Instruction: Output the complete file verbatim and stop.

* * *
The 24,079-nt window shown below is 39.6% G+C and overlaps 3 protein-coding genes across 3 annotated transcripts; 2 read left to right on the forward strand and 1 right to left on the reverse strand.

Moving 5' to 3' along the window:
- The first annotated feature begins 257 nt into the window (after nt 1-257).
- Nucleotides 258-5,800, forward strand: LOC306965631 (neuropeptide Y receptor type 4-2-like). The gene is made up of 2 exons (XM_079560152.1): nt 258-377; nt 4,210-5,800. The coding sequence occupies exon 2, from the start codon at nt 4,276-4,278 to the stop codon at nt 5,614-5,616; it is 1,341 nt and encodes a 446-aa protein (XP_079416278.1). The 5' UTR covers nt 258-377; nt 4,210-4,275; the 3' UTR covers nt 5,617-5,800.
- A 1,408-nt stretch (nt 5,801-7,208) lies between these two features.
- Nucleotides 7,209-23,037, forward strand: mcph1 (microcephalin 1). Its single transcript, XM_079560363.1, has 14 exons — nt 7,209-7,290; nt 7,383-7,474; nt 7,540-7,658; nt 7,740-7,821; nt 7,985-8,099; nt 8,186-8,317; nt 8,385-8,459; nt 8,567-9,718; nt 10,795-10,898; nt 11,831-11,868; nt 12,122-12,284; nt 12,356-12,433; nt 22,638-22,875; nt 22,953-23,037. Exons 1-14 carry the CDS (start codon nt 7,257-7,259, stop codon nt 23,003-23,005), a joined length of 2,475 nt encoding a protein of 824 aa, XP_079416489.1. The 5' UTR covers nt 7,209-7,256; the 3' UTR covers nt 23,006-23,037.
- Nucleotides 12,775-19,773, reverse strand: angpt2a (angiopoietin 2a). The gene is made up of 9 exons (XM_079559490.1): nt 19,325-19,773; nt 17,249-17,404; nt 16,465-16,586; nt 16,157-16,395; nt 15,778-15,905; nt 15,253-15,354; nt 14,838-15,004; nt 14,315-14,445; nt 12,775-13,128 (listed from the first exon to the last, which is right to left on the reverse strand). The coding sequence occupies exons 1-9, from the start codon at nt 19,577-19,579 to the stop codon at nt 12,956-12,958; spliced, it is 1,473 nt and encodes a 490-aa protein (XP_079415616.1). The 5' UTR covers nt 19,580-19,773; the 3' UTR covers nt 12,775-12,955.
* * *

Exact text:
The 24,079-nt window shown below is 39.6% G+C and overlaps 3 protein-coding genes across 3 annotated transcripts; 2 read left to right on the forward strand and 1 right to left on the reverse strand.

Moving 5' to 3' along the window:
- The first annotated feature begins 257 nt into the window (after nt 1-257).
- Nucleotides 258-5,800, forward strand: LOC306965631 (neuropeptide Y receptor type 4-2-like). The gene is made up of 2 exons (XM_079560152.1): nt 258-377; nt 4,210-5,800. The coding sequence occupies exon 2, from the start codon at nt 4,276-4,278 to the stop codon at nt 5,614-5,616; it is 1,341 nt and encodes a 446-aa protein (XP_079416278.1). The 5' UTR covers nt 258-377; nt 4,210-4,275; the 3' UTR covers nt 5,617-5,800.
- A 1,408-nt stretch (nt 5,801-7,208) lies between these two features.
- Nucleotides 7,209-23,037, forward strand: mcph1 (microcephalin 1). Its single transcript, XM_079560363.1, has 14 exons — nt 7,209-7,290; nt 7,383-7,474; nt 7,540-7,658; nt 7,740-7,821; nt 7,985-8,099; nt 8,186-8,317; nt 8,385-8,459; nt 8,567-9,718; nt 10,795-10,898; nt 11,831-11,868; nt 12,122-12,284; nt 12,356-12,433; nt 22,638-22,875; nt 22,953-23,037. Exons 1-14 carry the CDS (start codon nt 7,257-7,259, stop codon nt 23,003-23,005), a joined length of 2,475 nt encoding a protein of 824 aa, XP_079416489.1. The 5' UTR covers nt 7,209-7,256; the 3' UTR covers nt 23,006-23,037.
- Nucleotides 12,775-19,773, reverse strand: angpt2a (angiopoietin 2a). The gene is made up of 9 exons (XM_079559490.1): nt 19,325-19,773; nt 17,249-17,404; nt 16,465-16,586; nt 16,157-16,395; nt 15,778-15,905; nt 15,253-15,354; nt 14,838-15,004; nt 14,315-14,445; nt 12,775-13,128 (listed from the first exon to the last, which is right to left on the reverse strand). The coding sequence occupies exons 1-9, from the start codon at nt 19,577-19,579 to the stop codon at nt 12,956-12,958; spliced, it is 1,473 nt and encodes a 490-aa protein (XP_079415616.1). The 5' UTR covers nt 19,580-19,773; the 3' UTR covers nt 12,775-12,955.